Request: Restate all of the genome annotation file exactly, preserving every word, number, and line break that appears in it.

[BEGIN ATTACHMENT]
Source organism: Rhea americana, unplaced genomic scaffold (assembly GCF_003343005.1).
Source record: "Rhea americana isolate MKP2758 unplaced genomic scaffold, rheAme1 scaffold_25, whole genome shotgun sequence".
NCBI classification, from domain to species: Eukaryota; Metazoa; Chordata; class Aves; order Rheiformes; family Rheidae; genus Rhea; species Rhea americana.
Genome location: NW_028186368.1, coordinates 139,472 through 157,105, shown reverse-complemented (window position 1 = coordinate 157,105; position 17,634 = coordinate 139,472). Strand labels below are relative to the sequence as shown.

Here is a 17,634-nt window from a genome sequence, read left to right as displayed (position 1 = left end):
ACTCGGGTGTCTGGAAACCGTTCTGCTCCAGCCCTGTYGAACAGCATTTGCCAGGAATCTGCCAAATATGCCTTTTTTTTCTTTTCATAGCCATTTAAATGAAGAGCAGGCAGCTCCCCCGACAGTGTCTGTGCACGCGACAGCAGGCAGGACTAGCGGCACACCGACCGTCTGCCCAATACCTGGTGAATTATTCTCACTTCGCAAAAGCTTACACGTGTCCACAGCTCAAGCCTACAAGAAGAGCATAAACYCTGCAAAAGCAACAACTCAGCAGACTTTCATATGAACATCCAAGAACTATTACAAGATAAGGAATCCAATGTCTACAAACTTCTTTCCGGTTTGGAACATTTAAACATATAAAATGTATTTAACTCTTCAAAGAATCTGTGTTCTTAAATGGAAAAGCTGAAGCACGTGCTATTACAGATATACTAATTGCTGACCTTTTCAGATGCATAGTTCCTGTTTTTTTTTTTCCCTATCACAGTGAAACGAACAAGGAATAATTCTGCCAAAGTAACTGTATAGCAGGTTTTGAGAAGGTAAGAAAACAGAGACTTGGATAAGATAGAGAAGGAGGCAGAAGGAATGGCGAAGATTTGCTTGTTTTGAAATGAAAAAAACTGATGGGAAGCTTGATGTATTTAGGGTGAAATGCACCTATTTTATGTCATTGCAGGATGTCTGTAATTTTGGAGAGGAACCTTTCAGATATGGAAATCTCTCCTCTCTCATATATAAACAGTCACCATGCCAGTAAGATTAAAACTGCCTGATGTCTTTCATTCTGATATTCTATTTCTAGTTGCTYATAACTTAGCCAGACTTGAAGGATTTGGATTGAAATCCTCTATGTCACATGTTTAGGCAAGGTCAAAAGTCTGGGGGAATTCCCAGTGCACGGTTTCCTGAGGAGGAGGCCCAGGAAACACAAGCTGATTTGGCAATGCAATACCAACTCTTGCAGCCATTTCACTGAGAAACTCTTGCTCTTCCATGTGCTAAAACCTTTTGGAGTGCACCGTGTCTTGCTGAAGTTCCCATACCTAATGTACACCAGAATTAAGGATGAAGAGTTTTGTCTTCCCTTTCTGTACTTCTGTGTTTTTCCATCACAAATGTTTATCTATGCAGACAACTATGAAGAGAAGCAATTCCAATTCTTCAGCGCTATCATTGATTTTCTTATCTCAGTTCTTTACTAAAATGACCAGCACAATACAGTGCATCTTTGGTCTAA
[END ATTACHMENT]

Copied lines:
Source organism: Rhea americana, unplaced genomic scaffold (assembly GCF_003343005.1).
Source record: "Rhea americana isolate MKP2758 unplaced genomic scaffold, rheAme1 scaffold_25, whole genome shotgun sequence".
NCBI classification, from domain to species: Eukaryota; Metazoa; Chordata; class Aves; order Rheiformes; family Rheidae; genus Rhea; species Rhea americana.
Genome location: NW_028186368.1, coordinates 139,472 through 157,105, shown reverse-complemented (window position 1 = coordinate 157,105; position 17,634 = coordinate 139,472). Strand labels below are relative to the sequence as shown.

Here is a 17,634-nt window from a genome sequence, read left to right as displayed (position 1 = left end):
ACTCGGGTGTCTGGAAACCGTTCTGCTCCAGCCCTGTYGAACAGCATTTGCCAGGAATCTGCCAAATATGCCTTTTTTTTCTTTTCATAGCCATTTAAATGAAGAGCAGGCAGCTCCCCCGACAGTGTCTGTGCACGCGACAGCAGGCAGGACTAGCGGCACACCGACCGTCTGCCCAATACCTGGTGAATTATTCTCACTTCGCAAAAGCTTACACGTGTCCACAGCTCAAGCCTACAAGAAGAGCATAAACYCTGCAAAAGCAACAACTCAGCAGACTTTCATATGAACATCCAAGAACTATTACAAGATAAGGAATCCAATGTCTACAAACTTCTTTCCGGTTTGGAACATTTAAACATATAAAATGTATTTAACTCTTCAAAGAATCTGTGTTCTTAAATGGAAAAGCTGAAGCACGTGCTATTACAGATATACTAATTGCTGACCTTTTCAGATGCATAGTTCCTGTTTTTTTTTTTCCCTATCACAGTGAAACGAACAAGGAATAATTCTGCCAAAGTAACTGTATAGCAGGTTTTGAGAAGGTAAGAAAACAGAGACTTGGATAAGATAGAGAAGGAGGCAGAAGGAATGGCGAAGATTTGCTTGTTTTGAAATGAAAAAAACTGATGGGAAGCTTGATGTATTTAGGGTGAAATGCACCTATTTTATGTCATTGCAGGATGTCTGTAATTTTGGAGAGGAACCTTTCAGATATGGAAATCTCTCCTCTCTCATATATAAACAGTCACCATGCCAGTAAGATTAAAACTGCCTGATGTCTTTCATTCTGATATTCTATTTCTAGTTGCTYATAACTTAGCCAGACTTGAAGGATTTGGATTGAAATCCTCTATGTCACATGTTTAGGCAAGGTCAAAAGTCTGGGGGAATTCCCAGTGCACGGTTTCCTGAGGAGGAGGCCCAGGAAACACAAGCTGATTTGGCAATGCAATACCAACTCTTGCAGCCATTTCACTGAGAAACTCTTGCTCTTCCATGTGCTAAAACCTTTTGGAGTGCACCGTGTCTTGCTGAAGTTCCCATACCTAATGTACACCAGAATTAAGGATGAAGAGTTTTGTCTTCCCTTTCTGTACTTCTGTGTTTTTCCATCACAAATGTTTATCTATGCAGACAACTATGAAGAGAAGCAATTCCAATTCTTCAGCGCTATCATTGATTTTCTTATCTCAGTTCTTTACTAAAATGACCAGCACAATACAGTGCATCTTTGGTCTAA